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Incoming House GOPer Solicits Deregulation Wishlist From Major Corporations

 
 
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The 112th Congress takes over today, and incoming House Republicans, now in the majority, are gunning for a fight. Rep. Darrell Issa, new chair of the House Oversight and Government Reform Committee, is especially ready for battle, having released the agenda for his witch hunt against the Obama administration earlier this week. Now it's being reported that Issa is also paving the way for some major corporate deregulation in the name of "job creation."

And not only that -- he's letting corporations tell the government what it should deregulate. What could go wrong?

Politico reports that Issa sent a letter last month to some 150 trade associations representing oil companies, drug manufacturers and other industries requesting "a list of existing and proposed regulations that would harm job growth." Essentially, Issa asked these groups (which reportedly included Duke Energy, the Association of American Railroads, Toyota and Bayer), "What can we, the U.S. government, do for you? How can we help you cushion your bottom lines at the expense of the American public?"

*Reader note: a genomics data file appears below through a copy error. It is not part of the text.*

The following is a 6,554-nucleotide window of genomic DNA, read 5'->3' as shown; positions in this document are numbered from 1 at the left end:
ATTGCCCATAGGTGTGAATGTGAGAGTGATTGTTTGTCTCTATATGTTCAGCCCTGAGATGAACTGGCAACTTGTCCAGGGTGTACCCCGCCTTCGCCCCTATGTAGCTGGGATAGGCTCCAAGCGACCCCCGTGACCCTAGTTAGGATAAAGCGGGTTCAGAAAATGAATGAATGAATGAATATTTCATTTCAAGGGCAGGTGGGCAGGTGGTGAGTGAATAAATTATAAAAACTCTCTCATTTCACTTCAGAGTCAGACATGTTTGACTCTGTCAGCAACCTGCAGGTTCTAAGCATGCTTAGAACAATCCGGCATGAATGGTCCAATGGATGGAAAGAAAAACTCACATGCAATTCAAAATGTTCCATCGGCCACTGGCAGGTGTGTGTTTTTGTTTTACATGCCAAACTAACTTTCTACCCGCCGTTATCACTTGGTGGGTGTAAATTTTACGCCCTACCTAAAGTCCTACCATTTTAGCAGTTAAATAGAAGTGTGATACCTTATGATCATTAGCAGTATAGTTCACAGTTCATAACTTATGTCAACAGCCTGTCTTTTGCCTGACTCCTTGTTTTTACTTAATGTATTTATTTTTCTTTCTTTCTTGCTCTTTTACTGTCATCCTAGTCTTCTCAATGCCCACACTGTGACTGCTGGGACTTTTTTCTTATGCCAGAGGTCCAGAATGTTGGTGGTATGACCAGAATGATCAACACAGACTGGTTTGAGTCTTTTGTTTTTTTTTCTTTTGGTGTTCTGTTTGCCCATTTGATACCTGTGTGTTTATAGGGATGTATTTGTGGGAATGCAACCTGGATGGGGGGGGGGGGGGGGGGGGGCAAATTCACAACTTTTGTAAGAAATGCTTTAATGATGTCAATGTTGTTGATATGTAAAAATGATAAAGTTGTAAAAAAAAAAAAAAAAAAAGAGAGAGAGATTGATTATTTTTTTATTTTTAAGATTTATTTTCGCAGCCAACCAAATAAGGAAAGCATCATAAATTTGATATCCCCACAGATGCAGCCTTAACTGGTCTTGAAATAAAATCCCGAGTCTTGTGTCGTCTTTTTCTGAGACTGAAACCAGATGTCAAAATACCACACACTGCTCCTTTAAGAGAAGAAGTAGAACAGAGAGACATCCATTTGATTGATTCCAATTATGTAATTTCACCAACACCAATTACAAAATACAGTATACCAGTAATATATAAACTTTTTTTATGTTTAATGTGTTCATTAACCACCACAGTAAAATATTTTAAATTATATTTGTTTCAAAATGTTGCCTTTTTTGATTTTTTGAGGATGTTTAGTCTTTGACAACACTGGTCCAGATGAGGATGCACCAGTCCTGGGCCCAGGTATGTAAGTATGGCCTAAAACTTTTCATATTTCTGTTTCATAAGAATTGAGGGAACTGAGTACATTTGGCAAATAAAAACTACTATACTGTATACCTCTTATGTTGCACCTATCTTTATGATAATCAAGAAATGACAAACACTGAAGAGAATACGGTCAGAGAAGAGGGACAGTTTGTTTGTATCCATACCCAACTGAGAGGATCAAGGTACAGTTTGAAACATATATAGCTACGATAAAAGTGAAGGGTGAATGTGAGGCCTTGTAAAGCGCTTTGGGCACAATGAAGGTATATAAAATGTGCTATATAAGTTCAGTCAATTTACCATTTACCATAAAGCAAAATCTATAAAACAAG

The move says a lot about how Issa views the role of government. As the indispensable Amy Goodman points out over at Truth Dig:

The Issa approach is similar to that of the new chair of the House Financial Services Committee, Spencer Bachus, R-Ala., who told The Birmingham (Ala.) News, “In Washington, the view is that the banks are to be regulated, and my view is that Washington and the regulators are there to serve the banks.”

The move also veers dangerously close to (if not into) corporate self-regulation territory, and we all know how well that's worked out in the past.

It's surely no coincidence that the Chamber of Congress and other corporations poured millions upon millions of dollars into Republican campaigns ahead of the November midterms, and now incoming House Republicans are asking for corporate wishlists. Democracy in action.

AlterNet / By Lauren Kelley

Posted at January 5, 2011, 3:42am

 
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